I enjoy the company of friends and family around a table whether it be outdoor dining or around a vintage 1950’s table in my kitchen. I think it might be on its last leg since I can’t quite part with it but it’s still functional and beautiful to me.
I prefer mixing modern with vintage.
For most of my childhood, we ate around a vintage table, early on, having a chrome edge and chrome legs that we’d hang on as kids when we were knee-tall in stature, then it became a leaning post for “home base” of “tag-you’re-it” on those bad-weather days. It was also a spot to play hide-and-seek under, and it served as a secondary countertop for food prep since the kitchen was too small before more counter space and cabinetry took its place.
We ate from vintage plates with mismatched makes and colors. Forks would clink a few Fiesta platters and a couple of porcelain pieces and “second-hand junk” that my mother and a friend of hers found at our small-town rummage sale with runny egg yolk on the plates not being washed prior to purchase. It still “cracks me up”–the lady who sold them told us she didn’t have time to wash dishes before the sale, lol. Mother purchased the dishes from her, we went home and washed the yellow yolk off our new serving plates, even white cups that were stained and still dripping with coffee. Mother soaked them in vinegar and they became brand new again. I should have learned how to keep the dishes washed in my later years!
We were a noisy bunch, my three older brothers, my little sister, and I. We were almost like stair steps in ages and heights. It’s a good thing that nothing matched.
By middle school or a little sooner, we went to veneer, and that was the last table that my father used in his house after we had all grown and moved away from home. He kept that table, and knowing him, it was because of the memories and how much he missed us. It wasn’t solely because it was still a resourceful table. He was every bit a practical man, but he was also a sentimental father and grandfather.
We went through a few old vintage refrigerators in the early days: A Frigidaire, a Kelvinator, and a Philco that always leaked at the bottom, it being old even then and needing a towel kept at the floor to sop up the water. They were oldies but goodies. We may have had one of my grandparents’ refrigerators that they handed down to us at one time. What I recall is that we made a way to have what was needed; my parents did, anyhow. It was the beginning of my practicality, the resourcefulness that was instilled in me of now, and the start of my lifelong love of vintage appliances and dishes.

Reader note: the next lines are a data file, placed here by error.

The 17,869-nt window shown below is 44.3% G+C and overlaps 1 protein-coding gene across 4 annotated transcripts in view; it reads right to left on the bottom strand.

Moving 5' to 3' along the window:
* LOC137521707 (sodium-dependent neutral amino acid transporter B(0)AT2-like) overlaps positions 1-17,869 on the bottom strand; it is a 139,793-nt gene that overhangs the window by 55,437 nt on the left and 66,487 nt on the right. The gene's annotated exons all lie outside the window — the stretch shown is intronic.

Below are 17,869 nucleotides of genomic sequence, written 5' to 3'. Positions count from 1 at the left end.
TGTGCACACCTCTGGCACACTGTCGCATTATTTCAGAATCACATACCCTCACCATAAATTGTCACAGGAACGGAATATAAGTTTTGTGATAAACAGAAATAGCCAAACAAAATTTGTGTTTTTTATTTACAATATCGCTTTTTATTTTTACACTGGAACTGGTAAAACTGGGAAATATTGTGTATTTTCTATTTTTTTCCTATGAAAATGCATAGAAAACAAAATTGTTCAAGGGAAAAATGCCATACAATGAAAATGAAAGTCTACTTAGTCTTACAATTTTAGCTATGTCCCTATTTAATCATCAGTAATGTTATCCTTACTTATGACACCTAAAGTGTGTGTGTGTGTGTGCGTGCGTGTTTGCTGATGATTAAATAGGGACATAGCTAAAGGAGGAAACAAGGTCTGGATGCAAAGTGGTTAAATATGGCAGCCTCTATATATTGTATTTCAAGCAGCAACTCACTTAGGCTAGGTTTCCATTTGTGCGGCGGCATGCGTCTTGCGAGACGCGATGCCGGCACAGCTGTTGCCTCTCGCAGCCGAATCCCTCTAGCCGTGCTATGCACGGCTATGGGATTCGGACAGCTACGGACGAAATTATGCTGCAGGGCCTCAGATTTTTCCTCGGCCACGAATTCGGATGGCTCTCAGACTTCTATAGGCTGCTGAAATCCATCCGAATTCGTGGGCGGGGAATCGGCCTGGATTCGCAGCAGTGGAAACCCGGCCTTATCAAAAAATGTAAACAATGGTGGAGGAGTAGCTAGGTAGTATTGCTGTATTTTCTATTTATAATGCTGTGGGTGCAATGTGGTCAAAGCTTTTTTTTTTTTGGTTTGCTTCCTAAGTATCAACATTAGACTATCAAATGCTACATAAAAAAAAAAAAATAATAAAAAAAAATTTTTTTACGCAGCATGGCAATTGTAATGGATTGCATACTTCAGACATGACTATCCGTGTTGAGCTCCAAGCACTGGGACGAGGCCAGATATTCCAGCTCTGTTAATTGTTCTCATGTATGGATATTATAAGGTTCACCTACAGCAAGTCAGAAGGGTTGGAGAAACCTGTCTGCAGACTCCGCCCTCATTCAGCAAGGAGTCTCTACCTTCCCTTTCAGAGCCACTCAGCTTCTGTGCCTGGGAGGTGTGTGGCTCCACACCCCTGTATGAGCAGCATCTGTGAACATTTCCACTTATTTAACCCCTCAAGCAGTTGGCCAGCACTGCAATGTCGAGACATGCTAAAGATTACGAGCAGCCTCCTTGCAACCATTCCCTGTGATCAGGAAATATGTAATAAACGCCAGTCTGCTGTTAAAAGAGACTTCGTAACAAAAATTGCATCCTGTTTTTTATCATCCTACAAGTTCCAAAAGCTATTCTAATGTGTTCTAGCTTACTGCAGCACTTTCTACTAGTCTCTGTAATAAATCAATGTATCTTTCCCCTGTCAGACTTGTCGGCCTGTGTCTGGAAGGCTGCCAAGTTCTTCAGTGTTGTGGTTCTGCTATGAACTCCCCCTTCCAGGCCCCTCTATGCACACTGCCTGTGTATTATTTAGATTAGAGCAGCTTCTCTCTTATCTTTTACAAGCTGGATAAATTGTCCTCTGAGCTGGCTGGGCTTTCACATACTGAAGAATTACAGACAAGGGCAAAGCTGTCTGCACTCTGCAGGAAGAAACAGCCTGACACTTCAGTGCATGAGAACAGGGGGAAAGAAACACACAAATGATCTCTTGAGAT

Did I mention a white Ford Fairlane? I’m pretty sure it had a deep-red interior. Dad loved driving that little car with all of us in it, going ever so slowly up the main roads and on the sandy dirt back-roads in Central Kansas where the Sand Hill plums were plentiful and ripe for picking.
My history of baking and cooking began basically at toddler age. I was my parents’ shadow in the kitchen and everywhere they were in the gardens and orchards. I had an immediate interest with them in what became natural for me, from farm field to garden to table, in the kitchen preparing food, to fulfilling the belly with an accomplished meal mainly out of practicality that initially taught me how to put different foods together harmoniously and creatively. My palette was broad even as a young child.